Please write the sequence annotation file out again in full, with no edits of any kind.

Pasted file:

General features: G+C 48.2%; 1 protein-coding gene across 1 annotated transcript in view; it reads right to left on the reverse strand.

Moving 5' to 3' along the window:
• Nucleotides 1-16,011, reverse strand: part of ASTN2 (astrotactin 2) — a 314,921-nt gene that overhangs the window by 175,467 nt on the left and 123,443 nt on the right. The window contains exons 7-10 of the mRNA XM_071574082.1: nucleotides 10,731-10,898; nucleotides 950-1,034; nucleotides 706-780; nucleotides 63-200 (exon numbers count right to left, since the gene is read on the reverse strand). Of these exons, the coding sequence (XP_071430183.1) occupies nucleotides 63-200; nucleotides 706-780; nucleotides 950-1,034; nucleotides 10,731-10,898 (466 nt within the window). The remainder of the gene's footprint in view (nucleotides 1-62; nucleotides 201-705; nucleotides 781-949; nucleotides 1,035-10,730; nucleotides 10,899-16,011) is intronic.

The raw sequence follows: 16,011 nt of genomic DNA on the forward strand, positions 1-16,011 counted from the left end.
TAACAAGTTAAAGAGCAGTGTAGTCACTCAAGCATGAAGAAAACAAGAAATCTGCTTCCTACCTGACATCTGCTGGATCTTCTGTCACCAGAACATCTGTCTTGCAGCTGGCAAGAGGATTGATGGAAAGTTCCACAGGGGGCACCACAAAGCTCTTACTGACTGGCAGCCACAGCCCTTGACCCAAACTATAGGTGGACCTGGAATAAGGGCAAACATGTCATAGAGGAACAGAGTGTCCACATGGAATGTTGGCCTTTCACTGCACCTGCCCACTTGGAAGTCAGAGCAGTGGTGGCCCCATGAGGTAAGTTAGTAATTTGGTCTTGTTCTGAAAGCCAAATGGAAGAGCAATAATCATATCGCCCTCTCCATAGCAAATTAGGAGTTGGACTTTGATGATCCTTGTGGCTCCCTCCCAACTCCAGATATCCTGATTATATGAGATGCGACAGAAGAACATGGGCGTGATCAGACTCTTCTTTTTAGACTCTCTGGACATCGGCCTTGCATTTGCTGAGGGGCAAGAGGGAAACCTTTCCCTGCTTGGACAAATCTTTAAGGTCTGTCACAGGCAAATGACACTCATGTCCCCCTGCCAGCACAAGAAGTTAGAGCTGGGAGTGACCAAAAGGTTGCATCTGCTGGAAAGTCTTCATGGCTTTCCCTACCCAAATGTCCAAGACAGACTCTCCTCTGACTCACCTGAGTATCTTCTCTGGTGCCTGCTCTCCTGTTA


General features: G+C 48.2%; 1 protein-coding gene across 1 annotated transcript in view; it reads right to left on the reverse strand.

Moving 5' to 3' along the window:
• Nucleotides 1-16,011, reverse strand: part of ASTN2 (astrotactin 2) — a 314,921-nt gene that overhangs the window by 175,467 nt on the left and 123,443 nt on the right. The window contains exons 7-10 of the mRNA XM_071574082.1: nucleotides 10,731-10,898; nucleotides 950-1,034; nucleotides 706-780; nucleotides 63-200 (exon numbers count right to left, since the gene is read on the reverse strand). Of these exons, the coding sequence (XP_071430183.1) occupies nucleotides 63-200; nucleotides 706-780; nucleotides 950-1,034; nucleotides 10,731-10,898 (466 nt within the window). The remainder of the gene's footprint in view (nucleotides 1-62; nucleotides 201-705; nucleotides 781-949; nucleotides 1,035-10,730; nucleotides 10,899-16,011) is intronic.

The raw sequence follows: 16,011 nt of genomic DNA on the forward strand, positions 1-16,011 counted from the left end.
TAACAAGTTAAAGAGCAGTGTAGTCACTCAAGCATGAAGAAAACAAGAAATCTGCTTCCTACCTGACATCTGCTGGATCTTCTGTCACCAGAACATCTGTCTTGCAGCTGGCAAGAGGATTGATGGAAAGTTCCACAGGGGGCACCACAAAGCTCTTACTGACTGGCAGCCACAGCCCTTGACCCAAACTATAGGTGGACCTGGAATAAGGGCAAACATGTCATAGAGGAACAGAGTGTCCACATGGAATGTTGGCCTTTCACTGCACCTGCCCACTTGGAAGTCAGAGCAGTGGTGGCCCCATGAGGTAAGTTAGTAATTTGGTCTTGTTCTGAAAGCCAAATGGAAGAGCAATAATCATATCGCCCTCTCCATAGCAAATTAGGAGTTGGACTTTGATGATCCTTGTGGCTCCCTCCCAACTCCAGATATCCTGATTATATGAGATGCGACAGAAGAACATGGGCGTGATCAGACTCTTCTTTTTAGACTCTCTGGACATCGGCCTTGCATTTGCTGAGGGGCAAGAGGGAAACCTTTCCCTGCTTGGACAAATCTTTAAGGTCTGTCACAGGCAAATGACACTCATGTCCCCCTGCCAGCACAAGAAGTTAGAGCTGGGAGTGACCAAAAGGTTGCATCTGCTGGAAAGTCTTCATGGCTTTCCCTACCCAAATGTCCAAGACAGACTCTCCTCTGACTCACCTGAGTATCTTCTCTGGTGCCTGCTCTCCTGTTA